Investment abroad plays an important role in the U.S. economy, not just for the earning statements of firms doing business overseas, but because it creates markets for U.S. manufactured products and provides capital for domestic economic growth. Currently, national policy regarding foreign investment is marked by a great deal of confusion, and too little thought has been given to a taxA tax is a mandatory payment or charge collected by local, state, and national governments from individuals or businesses to cover the costs of general government services, goods, and activities. policy that could best further U.S. competitiveness in overseas markets.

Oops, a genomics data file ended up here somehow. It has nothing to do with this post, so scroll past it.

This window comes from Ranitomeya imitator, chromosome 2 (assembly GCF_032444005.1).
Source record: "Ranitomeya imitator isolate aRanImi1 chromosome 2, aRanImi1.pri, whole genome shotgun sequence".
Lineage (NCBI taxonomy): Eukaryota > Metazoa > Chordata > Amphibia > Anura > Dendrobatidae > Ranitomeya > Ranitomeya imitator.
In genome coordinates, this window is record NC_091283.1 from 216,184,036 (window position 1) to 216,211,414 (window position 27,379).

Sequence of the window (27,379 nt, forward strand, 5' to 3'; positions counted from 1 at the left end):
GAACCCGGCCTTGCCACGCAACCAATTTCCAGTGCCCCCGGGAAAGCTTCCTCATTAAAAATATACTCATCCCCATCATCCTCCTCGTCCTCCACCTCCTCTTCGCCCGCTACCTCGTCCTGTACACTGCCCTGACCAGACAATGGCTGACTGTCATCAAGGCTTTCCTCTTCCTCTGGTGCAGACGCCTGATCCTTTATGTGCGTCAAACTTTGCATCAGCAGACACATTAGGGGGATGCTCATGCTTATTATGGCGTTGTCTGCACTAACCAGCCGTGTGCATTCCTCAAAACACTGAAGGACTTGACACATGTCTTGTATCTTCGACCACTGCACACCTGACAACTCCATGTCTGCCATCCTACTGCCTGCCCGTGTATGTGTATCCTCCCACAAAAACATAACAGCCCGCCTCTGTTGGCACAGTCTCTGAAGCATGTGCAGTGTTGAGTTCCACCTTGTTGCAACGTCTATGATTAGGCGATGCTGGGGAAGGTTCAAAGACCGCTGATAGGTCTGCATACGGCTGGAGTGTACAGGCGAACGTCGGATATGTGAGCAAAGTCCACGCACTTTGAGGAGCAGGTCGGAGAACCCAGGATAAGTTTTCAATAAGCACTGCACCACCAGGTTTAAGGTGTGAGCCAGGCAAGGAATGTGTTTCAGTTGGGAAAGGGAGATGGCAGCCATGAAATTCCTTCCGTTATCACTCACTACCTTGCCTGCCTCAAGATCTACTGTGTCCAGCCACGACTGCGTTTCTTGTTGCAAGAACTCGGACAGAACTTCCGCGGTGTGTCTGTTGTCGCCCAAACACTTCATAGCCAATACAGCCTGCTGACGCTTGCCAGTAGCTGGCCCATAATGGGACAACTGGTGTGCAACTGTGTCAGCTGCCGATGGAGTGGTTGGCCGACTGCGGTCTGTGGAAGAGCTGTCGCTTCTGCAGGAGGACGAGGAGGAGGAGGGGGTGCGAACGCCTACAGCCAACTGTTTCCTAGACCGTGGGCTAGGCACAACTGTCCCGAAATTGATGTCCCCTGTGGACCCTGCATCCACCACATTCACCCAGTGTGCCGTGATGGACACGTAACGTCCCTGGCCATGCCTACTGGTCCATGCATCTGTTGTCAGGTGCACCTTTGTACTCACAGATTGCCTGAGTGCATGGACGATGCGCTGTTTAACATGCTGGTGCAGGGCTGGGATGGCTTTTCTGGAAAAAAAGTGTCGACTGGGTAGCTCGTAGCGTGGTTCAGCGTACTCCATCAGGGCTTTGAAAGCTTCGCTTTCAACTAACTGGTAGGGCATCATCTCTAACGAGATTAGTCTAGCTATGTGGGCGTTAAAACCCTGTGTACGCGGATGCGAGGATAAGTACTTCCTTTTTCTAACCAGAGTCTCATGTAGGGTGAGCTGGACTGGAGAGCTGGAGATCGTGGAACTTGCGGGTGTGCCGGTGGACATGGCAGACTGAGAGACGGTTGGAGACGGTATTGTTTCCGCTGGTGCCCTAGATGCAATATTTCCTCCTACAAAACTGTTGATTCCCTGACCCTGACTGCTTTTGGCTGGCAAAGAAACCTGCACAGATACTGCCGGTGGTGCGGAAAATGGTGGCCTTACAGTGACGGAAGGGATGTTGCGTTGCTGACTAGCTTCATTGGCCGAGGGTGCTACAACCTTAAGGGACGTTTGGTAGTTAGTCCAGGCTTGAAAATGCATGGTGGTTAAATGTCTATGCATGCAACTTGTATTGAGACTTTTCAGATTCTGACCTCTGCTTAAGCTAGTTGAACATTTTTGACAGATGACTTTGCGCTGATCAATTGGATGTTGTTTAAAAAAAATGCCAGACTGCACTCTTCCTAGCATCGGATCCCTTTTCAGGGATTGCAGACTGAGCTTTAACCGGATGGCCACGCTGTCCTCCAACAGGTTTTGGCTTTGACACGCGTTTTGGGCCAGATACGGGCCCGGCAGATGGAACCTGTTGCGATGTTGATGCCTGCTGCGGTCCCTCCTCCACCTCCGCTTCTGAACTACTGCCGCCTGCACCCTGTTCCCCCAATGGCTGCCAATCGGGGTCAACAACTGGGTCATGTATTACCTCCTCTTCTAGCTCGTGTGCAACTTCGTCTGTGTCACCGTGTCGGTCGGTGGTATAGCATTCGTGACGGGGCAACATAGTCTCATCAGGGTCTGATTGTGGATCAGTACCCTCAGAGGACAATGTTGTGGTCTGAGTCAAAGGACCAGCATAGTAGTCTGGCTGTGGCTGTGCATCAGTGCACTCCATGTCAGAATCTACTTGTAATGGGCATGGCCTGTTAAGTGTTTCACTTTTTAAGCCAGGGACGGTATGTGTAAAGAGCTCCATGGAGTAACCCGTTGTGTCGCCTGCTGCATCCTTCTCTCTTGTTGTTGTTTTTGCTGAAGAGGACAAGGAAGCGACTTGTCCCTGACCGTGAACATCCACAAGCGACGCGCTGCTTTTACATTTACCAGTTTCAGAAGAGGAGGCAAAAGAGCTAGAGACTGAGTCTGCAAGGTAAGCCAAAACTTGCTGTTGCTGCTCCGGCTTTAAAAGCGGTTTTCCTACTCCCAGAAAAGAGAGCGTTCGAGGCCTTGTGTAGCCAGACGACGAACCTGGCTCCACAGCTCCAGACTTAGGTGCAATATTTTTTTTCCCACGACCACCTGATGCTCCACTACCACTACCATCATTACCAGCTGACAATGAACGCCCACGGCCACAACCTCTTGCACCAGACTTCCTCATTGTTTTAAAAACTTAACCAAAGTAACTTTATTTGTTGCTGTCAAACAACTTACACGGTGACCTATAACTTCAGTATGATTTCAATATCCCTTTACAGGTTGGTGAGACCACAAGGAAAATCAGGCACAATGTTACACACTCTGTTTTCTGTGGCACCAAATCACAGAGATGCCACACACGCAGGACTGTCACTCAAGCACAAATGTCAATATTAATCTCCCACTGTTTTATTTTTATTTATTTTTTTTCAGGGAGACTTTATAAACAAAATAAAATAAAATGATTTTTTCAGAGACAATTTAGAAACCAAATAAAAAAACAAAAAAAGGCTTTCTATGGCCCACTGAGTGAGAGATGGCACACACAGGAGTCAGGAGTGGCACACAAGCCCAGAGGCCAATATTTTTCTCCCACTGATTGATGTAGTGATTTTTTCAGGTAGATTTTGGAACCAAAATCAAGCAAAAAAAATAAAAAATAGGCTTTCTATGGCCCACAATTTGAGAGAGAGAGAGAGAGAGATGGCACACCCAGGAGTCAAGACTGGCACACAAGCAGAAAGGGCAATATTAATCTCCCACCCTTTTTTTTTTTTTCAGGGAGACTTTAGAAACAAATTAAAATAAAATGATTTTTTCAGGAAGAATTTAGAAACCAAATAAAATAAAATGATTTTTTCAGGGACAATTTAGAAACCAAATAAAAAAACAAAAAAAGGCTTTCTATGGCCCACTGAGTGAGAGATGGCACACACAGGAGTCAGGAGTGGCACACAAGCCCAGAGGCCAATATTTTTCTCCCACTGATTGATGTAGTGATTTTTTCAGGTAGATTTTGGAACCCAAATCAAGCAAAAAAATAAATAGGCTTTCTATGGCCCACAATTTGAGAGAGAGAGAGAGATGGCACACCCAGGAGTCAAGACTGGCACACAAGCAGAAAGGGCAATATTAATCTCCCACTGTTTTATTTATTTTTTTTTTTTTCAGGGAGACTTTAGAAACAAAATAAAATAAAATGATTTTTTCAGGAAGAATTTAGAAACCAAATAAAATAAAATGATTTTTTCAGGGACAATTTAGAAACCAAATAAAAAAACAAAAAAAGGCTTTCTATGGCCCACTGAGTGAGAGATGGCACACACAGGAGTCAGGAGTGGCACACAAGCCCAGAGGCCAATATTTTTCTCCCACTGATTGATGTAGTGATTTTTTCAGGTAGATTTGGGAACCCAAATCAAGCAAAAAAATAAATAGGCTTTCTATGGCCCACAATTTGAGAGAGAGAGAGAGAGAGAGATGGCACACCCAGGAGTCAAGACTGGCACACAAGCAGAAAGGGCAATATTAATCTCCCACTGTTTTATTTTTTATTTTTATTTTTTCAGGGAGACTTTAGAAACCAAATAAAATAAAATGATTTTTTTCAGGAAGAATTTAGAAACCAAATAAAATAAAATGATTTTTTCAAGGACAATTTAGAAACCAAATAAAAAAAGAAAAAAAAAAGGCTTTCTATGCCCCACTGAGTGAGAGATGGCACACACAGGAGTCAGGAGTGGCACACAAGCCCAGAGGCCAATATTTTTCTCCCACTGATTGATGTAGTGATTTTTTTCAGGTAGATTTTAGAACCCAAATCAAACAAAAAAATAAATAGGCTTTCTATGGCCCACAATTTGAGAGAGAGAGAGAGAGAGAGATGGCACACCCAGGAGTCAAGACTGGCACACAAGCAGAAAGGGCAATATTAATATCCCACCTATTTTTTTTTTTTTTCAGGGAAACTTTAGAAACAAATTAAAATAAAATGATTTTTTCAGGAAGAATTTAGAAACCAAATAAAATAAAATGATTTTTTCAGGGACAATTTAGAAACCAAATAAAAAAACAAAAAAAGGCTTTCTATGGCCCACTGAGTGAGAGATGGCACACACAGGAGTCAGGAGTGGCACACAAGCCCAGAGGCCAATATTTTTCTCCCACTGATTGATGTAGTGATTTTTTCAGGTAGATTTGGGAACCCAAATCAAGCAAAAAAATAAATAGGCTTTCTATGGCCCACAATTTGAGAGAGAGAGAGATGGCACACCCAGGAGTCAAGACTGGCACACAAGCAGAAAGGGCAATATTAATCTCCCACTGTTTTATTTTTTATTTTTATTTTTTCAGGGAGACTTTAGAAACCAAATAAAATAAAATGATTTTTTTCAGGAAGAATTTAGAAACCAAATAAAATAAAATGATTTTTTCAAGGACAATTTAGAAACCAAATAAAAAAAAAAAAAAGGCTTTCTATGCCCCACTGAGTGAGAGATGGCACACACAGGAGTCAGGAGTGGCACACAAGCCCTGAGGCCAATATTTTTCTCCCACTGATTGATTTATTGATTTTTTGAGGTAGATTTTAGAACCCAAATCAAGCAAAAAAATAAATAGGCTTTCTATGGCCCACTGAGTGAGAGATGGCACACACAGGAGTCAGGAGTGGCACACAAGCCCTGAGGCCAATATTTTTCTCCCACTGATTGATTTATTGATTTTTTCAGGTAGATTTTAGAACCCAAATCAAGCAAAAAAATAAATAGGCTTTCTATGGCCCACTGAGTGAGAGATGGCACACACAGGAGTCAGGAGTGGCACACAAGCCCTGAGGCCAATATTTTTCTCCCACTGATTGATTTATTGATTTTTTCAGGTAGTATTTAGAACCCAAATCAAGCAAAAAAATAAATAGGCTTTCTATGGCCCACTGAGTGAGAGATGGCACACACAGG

To increase understanding of the critical role of U .S. direct investment abroad, the Tax Foundation held a seminar in Washington, D.C., on September 13, 1988. Leading representatives of the business community, the media, Congress and the Executive Branch, and academia explored this important issue and offered specific recommendations for a more enlightened policy in foreign investment.
The seminar was a follow-up to publication by the Tax Foundation of a study entitled “The Competitive Burden: Tax Treatment of U.S. Multinationals.” This incisive study, authored by Raymond Haas, International Tax Partner, Arthur Young and Company, documents the serious disadvantages that U.S. firms now face when competing in world markets because of our own national tax policies. The presentations at the seminar and our precis of each are contained in these proceedings.Share